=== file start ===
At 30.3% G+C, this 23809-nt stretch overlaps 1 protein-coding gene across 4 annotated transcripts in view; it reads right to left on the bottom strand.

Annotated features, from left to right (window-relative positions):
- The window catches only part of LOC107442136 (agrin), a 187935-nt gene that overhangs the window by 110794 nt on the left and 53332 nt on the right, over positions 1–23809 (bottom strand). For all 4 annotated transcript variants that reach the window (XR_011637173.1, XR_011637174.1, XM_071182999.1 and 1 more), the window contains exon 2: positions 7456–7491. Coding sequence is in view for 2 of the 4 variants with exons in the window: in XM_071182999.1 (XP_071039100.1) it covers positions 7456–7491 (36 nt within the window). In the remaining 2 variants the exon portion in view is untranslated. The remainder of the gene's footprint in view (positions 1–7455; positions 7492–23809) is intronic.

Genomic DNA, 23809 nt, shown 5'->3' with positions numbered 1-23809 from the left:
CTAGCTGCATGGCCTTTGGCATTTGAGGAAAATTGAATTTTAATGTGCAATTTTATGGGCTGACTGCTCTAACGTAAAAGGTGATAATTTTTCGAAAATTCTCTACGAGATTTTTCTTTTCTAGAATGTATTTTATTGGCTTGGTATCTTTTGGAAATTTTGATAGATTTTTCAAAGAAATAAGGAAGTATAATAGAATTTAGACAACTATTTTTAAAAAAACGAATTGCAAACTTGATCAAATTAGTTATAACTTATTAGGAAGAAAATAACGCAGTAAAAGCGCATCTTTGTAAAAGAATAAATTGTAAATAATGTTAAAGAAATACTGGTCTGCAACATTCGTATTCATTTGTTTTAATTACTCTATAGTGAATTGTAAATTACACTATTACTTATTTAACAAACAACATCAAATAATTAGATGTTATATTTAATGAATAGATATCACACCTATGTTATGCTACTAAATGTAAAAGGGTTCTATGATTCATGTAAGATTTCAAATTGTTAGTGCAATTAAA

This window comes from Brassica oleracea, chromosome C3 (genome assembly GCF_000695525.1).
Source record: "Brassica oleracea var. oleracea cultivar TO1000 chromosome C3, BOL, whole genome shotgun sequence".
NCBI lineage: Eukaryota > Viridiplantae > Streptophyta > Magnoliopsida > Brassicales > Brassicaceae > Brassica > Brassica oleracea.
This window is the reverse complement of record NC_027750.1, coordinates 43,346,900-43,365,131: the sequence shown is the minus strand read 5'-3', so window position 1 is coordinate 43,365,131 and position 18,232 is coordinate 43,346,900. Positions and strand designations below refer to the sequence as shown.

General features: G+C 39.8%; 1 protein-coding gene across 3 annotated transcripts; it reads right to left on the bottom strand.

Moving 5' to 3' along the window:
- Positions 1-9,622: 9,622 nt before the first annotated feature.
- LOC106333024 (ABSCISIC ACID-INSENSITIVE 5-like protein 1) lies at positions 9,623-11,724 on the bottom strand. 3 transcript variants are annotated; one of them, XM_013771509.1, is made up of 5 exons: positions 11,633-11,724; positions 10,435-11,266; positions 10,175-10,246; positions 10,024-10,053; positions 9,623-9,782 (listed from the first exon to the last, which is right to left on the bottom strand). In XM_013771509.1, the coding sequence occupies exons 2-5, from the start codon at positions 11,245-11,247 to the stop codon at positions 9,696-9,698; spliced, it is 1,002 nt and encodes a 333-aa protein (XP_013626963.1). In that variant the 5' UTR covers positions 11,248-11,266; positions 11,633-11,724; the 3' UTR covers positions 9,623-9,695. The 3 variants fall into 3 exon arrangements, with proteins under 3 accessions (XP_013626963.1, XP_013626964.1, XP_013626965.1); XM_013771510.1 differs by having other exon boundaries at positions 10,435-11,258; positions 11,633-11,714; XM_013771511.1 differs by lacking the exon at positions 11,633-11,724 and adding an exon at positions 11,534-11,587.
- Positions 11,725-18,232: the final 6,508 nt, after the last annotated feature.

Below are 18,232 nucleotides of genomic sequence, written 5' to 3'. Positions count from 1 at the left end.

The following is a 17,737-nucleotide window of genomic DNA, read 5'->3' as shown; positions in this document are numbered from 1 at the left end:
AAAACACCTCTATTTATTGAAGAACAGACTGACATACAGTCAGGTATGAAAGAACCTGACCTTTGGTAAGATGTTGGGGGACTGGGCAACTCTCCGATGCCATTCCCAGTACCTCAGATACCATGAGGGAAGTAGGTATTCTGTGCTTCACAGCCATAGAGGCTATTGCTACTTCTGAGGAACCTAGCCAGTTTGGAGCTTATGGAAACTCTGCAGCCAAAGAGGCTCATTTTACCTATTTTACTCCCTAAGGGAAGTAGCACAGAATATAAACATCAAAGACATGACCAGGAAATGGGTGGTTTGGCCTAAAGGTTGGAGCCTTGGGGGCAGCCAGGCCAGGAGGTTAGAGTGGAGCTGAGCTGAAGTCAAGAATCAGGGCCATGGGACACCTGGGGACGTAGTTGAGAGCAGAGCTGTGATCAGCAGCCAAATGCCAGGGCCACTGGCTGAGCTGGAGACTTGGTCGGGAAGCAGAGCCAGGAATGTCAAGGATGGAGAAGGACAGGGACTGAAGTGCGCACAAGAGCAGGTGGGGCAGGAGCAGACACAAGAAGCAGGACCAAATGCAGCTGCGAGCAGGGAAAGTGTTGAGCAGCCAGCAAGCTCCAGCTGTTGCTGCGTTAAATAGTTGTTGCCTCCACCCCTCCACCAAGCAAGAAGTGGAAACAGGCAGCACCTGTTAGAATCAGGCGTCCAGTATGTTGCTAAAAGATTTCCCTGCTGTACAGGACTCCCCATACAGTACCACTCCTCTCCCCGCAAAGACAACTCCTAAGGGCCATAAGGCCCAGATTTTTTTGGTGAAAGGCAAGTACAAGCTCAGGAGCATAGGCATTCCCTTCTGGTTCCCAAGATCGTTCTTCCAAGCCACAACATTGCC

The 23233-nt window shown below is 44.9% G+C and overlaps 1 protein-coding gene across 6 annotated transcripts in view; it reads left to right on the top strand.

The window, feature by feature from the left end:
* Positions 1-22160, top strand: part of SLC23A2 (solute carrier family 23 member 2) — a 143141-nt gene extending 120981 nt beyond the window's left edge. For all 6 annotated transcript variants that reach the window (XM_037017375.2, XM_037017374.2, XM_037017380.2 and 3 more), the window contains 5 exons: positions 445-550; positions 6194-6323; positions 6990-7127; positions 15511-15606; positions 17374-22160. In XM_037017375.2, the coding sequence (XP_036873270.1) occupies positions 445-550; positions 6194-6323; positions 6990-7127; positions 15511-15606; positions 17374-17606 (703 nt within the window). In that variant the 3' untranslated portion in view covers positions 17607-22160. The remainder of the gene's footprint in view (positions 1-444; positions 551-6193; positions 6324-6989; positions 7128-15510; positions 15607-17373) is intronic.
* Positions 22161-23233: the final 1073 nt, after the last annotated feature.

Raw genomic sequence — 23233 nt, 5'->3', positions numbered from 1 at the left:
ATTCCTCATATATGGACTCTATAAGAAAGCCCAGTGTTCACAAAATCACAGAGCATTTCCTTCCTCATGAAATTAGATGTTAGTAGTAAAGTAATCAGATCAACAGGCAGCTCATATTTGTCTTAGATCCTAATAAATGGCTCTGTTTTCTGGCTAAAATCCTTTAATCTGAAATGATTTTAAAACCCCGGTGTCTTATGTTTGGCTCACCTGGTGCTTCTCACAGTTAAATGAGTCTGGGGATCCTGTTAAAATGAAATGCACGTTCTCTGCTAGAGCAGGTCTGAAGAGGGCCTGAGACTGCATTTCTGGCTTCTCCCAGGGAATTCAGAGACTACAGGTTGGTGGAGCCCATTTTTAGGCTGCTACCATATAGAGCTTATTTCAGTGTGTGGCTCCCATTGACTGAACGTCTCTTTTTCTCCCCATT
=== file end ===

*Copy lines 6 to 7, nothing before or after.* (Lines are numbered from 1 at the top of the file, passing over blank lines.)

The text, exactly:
This window comes from Brassica oleracea, chromosome C3 (genome assembly GCF_000695525.1).
Source record: "Brassica oleracea var. oleracea cultivar TO1000 chromosome C3, BOL, whole genome shotgun sequence".